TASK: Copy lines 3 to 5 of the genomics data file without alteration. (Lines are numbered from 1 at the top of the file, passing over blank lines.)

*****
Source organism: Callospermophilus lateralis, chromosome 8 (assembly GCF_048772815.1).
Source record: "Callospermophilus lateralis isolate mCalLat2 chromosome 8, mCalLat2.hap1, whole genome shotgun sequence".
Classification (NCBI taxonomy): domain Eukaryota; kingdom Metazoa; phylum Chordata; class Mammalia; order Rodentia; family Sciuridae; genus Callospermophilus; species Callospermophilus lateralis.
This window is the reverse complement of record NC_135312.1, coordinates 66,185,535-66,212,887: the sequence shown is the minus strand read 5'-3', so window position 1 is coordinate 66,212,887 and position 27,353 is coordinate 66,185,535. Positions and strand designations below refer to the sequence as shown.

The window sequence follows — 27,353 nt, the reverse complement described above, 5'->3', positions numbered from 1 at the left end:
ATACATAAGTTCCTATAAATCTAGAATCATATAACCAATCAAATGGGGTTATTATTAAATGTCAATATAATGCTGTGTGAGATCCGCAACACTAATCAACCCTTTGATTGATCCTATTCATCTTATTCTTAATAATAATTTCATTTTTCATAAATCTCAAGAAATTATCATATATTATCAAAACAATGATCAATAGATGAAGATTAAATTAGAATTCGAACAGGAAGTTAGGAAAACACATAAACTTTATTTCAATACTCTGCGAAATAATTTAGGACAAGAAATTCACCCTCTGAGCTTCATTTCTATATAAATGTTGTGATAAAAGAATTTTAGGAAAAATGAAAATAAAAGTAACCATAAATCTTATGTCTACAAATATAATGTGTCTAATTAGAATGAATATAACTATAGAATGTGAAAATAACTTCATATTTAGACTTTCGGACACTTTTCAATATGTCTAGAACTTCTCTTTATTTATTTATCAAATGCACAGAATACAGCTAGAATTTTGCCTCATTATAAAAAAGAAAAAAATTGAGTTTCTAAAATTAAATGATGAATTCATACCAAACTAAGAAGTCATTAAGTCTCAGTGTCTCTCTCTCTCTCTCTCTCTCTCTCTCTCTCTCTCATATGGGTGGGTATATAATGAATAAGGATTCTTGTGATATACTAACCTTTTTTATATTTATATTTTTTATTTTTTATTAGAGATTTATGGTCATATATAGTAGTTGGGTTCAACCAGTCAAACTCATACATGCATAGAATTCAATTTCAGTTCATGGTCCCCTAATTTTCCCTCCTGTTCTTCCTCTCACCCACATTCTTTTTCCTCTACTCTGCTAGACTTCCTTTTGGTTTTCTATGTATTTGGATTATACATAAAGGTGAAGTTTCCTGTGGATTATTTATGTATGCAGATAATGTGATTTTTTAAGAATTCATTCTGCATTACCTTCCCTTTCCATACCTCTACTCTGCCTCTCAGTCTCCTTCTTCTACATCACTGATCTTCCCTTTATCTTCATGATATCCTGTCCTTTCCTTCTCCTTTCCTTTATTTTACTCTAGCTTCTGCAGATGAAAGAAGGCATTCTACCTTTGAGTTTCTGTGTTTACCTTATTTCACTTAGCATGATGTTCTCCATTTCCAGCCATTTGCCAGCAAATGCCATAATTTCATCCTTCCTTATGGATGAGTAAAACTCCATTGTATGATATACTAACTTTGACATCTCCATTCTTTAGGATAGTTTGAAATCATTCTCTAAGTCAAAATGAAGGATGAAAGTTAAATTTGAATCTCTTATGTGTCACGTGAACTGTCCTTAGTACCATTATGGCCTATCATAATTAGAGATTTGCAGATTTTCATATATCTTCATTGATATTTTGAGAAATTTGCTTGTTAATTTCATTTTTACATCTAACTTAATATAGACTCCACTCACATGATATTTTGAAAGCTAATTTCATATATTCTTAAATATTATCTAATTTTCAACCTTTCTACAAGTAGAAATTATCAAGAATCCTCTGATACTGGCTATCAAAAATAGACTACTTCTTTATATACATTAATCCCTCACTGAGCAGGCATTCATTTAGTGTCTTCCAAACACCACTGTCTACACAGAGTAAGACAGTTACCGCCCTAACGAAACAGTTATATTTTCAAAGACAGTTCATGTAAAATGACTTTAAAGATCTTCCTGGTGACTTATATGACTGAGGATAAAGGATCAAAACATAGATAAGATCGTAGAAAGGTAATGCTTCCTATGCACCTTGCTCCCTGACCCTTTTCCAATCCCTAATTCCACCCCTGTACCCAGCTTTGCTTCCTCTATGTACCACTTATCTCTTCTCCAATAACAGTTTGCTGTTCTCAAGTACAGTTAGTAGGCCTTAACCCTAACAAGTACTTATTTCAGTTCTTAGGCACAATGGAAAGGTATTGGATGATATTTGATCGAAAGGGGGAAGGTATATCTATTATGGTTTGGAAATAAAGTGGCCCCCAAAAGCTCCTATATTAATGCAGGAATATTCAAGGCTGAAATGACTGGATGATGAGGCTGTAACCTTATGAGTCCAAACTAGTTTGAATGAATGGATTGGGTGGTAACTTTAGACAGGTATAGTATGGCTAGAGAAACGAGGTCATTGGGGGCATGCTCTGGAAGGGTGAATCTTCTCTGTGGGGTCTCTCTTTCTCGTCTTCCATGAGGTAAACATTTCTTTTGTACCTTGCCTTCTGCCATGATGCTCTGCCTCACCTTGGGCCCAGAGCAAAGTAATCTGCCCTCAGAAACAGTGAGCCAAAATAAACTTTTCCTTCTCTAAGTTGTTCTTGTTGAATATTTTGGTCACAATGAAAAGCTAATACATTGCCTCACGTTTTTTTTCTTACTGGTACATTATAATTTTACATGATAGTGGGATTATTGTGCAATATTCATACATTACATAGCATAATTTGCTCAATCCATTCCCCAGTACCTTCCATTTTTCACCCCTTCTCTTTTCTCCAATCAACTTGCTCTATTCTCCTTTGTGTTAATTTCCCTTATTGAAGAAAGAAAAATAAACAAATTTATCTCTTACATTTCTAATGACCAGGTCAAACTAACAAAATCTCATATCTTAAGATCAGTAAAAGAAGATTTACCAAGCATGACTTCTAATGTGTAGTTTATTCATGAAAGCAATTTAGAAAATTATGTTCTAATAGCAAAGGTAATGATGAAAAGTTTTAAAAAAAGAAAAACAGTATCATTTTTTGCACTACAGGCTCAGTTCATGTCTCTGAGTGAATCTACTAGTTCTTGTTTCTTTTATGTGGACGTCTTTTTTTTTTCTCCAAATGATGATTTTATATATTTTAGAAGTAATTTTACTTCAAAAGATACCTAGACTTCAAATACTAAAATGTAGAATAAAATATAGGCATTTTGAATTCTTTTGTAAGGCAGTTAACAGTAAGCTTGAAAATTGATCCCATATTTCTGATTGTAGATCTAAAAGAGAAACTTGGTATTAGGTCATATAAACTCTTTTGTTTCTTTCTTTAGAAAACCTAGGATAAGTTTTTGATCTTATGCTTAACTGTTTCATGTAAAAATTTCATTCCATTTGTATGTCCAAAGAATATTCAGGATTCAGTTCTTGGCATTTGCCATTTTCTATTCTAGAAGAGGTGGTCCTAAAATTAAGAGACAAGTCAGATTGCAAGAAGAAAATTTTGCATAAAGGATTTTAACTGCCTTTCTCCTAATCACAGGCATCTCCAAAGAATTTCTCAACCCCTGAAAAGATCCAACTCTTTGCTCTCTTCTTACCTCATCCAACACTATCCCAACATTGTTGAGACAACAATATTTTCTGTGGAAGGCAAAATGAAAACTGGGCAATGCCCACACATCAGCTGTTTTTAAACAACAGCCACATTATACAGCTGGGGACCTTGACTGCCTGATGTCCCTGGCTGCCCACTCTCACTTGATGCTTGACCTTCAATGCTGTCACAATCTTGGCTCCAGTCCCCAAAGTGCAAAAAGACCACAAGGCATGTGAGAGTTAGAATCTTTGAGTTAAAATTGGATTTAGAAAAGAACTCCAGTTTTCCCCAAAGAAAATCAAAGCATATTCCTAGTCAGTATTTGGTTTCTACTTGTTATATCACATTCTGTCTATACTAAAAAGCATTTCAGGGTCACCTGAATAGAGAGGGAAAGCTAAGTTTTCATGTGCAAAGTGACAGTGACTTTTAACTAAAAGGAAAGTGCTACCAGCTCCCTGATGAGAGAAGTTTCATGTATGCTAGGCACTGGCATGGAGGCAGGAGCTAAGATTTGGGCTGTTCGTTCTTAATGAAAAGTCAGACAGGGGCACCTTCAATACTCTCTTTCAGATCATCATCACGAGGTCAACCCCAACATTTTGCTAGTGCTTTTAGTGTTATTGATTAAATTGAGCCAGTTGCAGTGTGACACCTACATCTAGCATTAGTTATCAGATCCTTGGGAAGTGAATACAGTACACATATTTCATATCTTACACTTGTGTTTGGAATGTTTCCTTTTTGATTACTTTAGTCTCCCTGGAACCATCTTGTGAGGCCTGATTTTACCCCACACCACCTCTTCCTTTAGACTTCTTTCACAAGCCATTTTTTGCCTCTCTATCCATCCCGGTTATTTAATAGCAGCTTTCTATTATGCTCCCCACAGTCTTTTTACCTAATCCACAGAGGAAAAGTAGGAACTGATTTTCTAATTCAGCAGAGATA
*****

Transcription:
Classification (NCBI taxonomy): domain Eukaryota; kingdom Metazoa; phylum Chordata; class Mammalia; order Rodentia; family Sciuridae; genus Callospermophilus; species Callospermophilus lateralis.
This window is the reverse complement of record NC_135312.1, coordinates 66,185,535-66,212,887: the sequence shown is the minus strand read 5'-3', so window position 1 is coordinate 66,212,887 and position 27,353 is coordinate 66,185,535. Positions and strand designations below refer to the sequence as shown.

The window sequence follows — 27,353 nt, the reverse complement described above, 5'->3', positions numbered from 1 at the left end: